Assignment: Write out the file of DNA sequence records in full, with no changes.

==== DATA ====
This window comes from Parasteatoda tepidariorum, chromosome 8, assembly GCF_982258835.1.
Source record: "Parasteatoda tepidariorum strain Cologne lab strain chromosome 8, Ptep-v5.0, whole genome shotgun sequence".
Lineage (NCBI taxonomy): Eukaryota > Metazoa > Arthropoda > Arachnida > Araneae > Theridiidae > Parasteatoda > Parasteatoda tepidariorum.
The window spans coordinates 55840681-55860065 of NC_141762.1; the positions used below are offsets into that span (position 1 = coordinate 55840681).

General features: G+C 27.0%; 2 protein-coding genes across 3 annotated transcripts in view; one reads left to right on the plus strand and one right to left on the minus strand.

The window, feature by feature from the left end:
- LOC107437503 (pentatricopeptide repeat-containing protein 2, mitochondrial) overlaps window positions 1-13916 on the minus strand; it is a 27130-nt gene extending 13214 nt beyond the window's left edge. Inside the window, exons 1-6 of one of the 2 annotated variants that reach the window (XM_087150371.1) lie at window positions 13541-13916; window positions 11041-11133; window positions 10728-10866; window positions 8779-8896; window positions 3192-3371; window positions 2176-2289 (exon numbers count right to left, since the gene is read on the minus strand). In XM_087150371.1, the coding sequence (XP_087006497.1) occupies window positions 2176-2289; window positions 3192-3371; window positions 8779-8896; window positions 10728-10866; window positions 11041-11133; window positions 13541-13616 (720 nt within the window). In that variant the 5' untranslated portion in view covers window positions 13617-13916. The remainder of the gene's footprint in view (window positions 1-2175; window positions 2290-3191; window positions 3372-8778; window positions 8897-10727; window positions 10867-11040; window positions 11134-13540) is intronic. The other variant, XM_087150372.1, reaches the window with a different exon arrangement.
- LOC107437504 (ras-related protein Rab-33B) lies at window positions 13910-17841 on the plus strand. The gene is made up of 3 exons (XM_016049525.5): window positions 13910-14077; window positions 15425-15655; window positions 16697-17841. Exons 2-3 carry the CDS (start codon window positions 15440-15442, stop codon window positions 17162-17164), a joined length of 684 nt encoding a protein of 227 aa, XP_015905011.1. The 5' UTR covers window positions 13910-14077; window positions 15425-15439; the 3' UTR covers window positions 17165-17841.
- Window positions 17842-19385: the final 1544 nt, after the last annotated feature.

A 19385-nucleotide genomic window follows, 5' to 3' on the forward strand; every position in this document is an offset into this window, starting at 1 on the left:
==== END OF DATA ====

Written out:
This window comes from Parasteatoda tepidariorum, chromosome 8, assembly GCF_982258835.1.
Source record: "Parasteatoda tepidariorum strain Cologne lab strain chromosome 8, Ptep-v5.0, whole genome shotgun sequence".
Lineage (NCBI taxonomy): Eukaryota > Metazoa > Arthropoda > Arachnida > Araneae > Theridiidae > Parasteatoda > Parasteatoda tepidariorum.
The window spans coordinates 55840681-55860065 of NC_141762.1; the positions used below are offsets into that span (position 1 = coordinate 55840681).

General features: G+C 27.0%; 2 protein-coding genes across 3 annotated transcripts in view; one reads left to right on the plus strand and one right to left on the minus strand.

The window, feature by feature from the left end:
- LOC107437503 (pentatricopeptide repeat-containing protein 2, mitochondrial) overlaps window positions 1-13916 on the minus strand; it is a 27130-nt gene extending 13214 nt beyond the window's left edge. Inside the window, exons 1-6 of one of the 2 annotated variants that reach the window (XM_087150371.1) lie at window positions 13541-13916; window positions 11041-11133; window positions 10728-10866; window positions 8779-8896; window positions 3192-3371; window positions 2176-2289 (exon numbers count right to left, since the gene is read on the minus strand). In XM_087150371.1, the coding sequence (XP_087006497.1) occupies window positions 2176-2289; window positions 3192-3371; window positions 8779-8896; window positions 10728-10866; window positions 11041-11133; window positions 13541-13616 (720 nt within the window). In that variant the 5' untranslated portion in view covers window positions 13617-13916. The remainder of the gene's footprint in view (window positions 1-2175; window positions 2290-3191; window positions 3372-8778; window positions 8897-10727; window positions 10867-11040; window positions 11134-13540) is intronic. The other variant, XM_087150372.1, reaches the window with a different exon arrangement.
- LOC107437504 (ras-related protein Rab-33B) lies at window positions 13910-17841 on the plus strand. The gene is made up of 3 exons (XM_016049525.5): window positions 13910-14077; window positions 15425-15655; window positions 16697-17841. Exons 2-3 carry the CDS (start codon window positions 15440-15442, stop codon window positions 17162-17164), a joined length of 684 nt encoding a protein of 227 aa, XP_015905011.1. The 5' UTR covers window positions 13910-14077; window positions 15425-15439; the 3' UTR covers window positions 17165-17841.
- Window positions 17842-19385: the final 1544 nt, after the last annotated feature.

A 19385-nucleotide genomic window follows, 5' to 3' on the forward strand; every position in this document is an offset into this window, starting at 1 on the left: